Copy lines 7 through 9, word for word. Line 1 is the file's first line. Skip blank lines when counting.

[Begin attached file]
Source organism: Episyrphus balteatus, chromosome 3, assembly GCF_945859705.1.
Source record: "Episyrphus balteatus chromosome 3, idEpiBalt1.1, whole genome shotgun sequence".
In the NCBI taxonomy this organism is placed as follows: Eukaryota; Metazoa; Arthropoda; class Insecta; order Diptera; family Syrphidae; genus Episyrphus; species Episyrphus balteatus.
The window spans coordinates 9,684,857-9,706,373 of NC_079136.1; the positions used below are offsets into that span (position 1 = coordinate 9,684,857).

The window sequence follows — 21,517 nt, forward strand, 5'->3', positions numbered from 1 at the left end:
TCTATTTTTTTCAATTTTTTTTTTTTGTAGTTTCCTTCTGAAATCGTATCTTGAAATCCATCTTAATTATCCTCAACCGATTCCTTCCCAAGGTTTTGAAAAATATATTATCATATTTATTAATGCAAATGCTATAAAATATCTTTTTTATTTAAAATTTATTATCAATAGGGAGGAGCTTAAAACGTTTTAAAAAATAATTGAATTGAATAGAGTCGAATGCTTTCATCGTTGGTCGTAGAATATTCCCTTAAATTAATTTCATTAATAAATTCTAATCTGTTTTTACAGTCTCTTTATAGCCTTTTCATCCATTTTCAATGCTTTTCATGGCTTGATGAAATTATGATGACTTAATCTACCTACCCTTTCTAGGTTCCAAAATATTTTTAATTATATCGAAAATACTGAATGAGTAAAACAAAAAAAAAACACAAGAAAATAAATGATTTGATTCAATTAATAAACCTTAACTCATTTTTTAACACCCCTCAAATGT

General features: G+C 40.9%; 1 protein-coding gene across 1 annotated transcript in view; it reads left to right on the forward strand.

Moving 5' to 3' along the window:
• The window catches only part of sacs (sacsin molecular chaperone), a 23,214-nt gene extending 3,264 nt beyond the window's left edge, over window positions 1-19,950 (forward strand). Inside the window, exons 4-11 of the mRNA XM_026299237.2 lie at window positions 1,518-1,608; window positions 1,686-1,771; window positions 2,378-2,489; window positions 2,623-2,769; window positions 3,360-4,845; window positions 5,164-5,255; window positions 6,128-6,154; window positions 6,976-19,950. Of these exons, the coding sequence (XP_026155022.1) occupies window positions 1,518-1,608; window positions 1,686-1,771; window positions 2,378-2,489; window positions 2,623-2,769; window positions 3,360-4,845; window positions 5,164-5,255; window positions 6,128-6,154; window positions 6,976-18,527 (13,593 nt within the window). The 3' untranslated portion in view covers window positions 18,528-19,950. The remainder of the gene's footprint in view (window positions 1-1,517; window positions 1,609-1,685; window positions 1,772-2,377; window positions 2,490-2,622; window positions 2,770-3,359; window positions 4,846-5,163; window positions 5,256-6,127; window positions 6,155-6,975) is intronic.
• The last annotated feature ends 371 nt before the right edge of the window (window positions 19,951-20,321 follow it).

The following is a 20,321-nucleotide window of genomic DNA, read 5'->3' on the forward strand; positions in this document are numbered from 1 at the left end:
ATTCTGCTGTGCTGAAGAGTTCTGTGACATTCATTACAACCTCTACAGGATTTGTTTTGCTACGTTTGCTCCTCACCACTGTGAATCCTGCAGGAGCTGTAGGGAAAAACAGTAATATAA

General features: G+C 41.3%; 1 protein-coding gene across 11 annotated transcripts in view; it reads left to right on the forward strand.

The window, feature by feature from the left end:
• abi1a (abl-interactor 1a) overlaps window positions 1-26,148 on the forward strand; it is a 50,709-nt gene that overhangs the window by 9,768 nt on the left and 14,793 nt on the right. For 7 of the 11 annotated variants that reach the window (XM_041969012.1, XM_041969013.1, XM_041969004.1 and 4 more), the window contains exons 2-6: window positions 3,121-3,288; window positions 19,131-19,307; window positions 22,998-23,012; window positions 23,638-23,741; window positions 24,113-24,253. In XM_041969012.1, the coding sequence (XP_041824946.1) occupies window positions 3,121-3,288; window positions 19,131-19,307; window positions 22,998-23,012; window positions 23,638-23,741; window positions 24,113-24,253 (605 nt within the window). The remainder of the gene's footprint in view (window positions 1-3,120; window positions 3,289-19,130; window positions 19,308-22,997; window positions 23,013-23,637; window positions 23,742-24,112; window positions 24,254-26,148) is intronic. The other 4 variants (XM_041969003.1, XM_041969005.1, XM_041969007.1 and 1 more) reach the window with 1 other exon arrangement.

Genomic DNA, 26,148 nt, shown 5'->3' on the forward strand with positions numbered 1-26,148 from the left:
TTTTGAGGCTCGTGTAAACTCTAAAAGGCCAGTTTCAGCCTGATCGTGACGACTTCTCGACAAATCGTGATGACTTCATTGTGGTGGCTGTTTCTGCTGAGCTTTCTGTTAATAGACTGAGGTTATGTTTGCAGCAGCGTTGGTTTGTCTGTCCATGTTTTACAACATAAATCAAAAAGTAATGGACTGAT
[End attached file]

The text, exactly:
General features: G+C 40.9%; 1 protein-coding gene across 1 annotated transcript in view; it reads left to right on the forward strand.

Moving 5' to 3' along the window:
• The window catches only part of sacs (sacsin molecular chaperone), a 23,214-nt gene extending 3,264 nt beyond the window's left edge, over window positions 1-19,950 (forward strand). Inside the window, exons 4-11 of the mRNA XM_026299237.2 lie at window positions 1,518-1,608; window positions 1,686-1,771; window positions 2,378-2,489; window positions 2,623-2,769; window positions 3,360-4,845; window positions 5,164-5,255; window positions 6,128-6,154; window positions 6,976-19,950. Of these exons, the coding sequence (XP_026155022.1) occupies window positions 1,518-1,608; window positions 1,686-1,771; window positions 2,378-2,489; window positions 2,623-2,769; window positions 3,360-4,845; window positions 5,164-5,255; window positions 6,128-6,154; window positions 6,976-18,527 (13,593 nt within the window). The 3' untranslated portion in view covers window positions 18,528-19,950. The remainder of the gene's footprint in view (window positions 1-1,517; window positions 1,609-1,685; window positions 1,772-2,377; window positions 2,490-2,622; window positions 2,770-3,359; window positions 4,846-5,163; window positions 5,256-6,127; window positions 6,155-6,975) is intronic.